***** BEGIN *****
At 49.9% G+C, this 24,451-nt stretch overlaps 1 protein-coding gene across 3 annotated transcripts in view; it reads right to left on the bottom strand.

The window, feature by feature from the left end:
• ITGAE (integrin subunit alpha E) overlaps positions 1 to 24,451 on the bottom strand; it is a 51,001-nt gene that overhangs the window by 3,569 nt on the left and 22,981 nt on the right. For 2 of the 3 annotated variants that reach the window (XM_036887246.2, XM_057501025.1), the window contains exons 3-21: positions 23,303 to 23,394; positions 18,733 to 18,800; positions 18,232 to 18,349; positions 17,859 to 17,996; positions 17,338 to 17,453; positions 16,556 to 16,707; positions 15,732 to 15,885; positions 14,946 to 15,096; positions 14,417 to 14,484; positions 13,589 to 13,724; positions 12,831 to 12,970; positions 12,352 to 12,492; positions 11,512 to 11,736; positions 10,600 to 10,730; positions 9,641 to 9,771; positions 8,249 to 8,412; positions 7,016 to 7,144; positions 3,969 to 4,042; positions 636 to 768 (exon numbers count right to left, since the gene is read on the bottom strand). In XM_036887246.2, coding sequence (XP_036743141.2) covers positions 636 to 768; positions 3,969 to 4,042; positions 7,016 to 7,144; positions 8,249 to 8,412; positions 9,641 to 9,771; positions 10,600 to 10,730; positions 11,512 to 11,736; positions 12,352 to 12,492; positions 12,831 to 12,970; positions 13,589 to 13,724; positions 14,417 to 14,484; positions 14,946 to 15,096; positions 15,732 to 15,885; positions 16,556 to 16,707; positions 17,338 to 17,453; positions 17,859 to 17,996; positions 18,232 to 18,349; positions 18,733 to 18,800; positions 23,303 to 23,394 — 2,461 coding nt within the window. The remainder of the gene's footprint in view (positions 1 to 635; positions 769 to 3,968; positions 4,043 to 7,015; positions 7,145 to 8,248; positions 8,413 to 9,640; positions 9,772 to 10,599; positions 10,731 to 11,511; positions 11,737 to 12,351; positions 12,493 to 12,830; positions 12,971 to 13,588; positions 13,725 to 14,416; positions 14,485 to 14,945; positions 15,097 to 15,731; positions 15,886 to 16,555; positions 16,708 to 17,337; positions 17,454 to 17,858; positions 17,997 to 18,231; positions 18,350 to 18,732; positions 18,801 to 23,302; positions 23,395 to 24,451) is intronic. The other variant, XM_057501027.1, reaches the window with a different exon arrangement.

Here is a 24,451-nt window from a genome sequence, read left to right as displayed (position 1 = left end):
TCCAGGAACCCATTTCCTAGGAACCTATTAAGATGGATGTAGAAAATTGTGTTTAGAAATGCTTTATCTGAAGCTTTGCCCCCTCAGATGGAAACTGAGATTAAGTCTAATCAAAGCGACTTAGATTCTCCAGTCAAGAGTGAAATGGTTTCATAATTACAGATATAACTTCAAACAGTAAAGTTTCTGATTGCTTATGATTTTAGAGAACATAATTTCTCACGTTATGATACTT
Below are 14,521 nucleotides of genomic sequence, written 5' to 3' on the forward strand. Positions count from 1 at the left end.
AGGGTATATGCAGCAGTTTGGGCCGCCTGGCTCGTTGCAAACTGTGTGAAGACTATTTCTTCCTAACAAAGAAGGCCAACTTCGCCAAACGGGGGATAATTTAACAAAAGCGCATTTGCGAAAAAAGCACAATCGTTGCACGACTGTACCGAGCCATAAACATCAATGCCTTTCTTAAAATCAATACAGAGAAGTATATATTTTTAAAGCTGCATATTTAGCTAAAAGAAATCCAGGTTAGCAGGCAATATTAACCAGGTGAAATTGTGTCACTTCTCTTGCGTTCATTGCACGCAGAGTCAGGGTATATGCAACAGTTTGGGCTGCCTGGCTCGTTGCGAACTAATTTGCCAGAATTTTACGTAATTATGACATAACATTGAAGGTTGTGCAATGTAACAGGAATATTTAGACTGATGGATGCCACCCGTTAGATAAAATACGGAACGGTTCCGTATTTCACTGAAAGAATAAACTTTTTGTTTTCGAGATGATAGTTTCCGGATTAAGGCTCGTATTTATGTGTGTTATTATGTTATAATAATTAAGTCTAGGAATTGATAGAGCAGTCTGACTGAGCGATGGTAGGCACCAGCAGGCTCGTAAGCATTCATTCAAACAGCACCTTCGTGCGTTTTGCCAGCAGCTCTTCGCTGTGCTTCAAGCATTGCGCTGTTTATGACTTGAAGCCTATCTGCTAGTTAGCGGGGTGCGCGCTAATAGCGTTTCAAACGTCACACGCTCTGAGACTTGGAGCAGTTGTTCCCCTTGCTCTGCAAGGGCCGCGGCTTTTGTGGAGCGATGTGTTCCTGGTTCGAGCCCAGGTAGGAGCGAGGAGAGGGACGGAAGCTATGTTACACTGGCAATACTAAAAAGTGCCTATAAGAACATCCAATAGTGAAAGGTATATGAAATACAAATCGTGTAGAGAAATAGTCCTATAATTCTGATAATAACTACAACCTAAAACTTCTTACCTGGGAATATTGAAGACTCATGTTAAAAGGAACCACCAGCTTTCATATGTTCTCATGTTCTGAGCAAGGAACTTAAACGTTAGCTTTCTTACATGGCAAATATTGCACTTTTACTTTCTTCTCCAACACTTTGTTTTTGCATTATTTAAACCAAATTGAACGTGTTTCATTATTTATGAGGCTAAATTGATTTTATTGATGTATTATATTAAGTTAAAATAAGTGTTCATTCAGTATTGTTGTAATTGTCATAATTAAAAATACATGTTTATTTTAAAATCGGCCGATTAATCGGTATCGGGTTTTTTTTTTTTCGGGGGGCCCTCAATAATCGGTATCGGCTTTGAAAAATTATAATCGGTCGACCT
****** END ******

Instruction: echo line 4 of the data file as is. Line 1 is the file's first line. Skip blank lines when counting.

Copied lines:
Here is a 24,451-nt window from a genome sequence, read left to right as displayed (position 1 = left end):